by Angela Wright
Originally published: December 11, 2017
Free speech and censorship at universities seem to always be in the news. The most recent high-profile examples involve Dalhousie University, which backed away from a plan to bring student union vice-president Masuma Khan in front of a disciplinary committee for comments she made about "white fragility," and Wilfrid Laurier University, which issued an apology to graduate teaching assistant Lindsay Shepherd over her treatment for airing a TVO clip in class.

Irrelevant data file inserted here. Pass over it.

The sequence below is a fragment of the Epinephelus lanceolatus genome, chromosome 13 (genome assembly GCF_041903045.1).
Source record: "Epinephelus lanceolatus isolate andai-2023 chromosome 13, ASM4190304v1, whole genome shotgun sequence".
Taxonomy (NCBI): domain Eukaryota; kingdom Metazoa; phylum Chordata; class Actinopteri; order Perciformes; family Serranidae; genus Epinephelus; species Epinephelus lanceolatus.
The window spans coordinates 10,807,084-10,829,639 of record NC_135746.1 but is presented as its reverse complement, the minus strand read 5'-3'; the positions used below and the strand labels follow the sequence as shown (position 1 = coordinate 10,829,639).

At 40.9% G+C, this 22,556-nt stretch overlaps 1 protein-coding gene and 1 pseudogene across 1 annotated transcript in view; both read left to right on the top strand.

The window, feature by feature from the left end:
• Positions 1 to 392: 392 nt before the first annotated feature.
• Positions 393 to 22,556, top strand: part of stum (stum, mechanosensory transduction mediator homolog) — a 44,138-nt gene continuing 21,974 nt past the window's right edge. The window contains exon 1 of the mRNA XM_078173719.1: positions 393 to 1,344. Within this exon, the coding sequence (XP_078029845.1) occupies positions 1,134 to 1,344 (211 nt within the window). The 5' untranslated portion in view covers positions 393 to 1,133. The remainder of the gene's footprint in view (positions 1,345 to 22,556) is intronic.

In response, many lamented the apparent erosion of the "free exchange of ideas," which is supposed to be central to universities' mandates. But while it's tempting to see these incidents as the latest manifestations in the struggle between free speech and respecting the rights of marginalized communities, they are indicative of another serious crisis: a fight over the fundamental purpose of universities.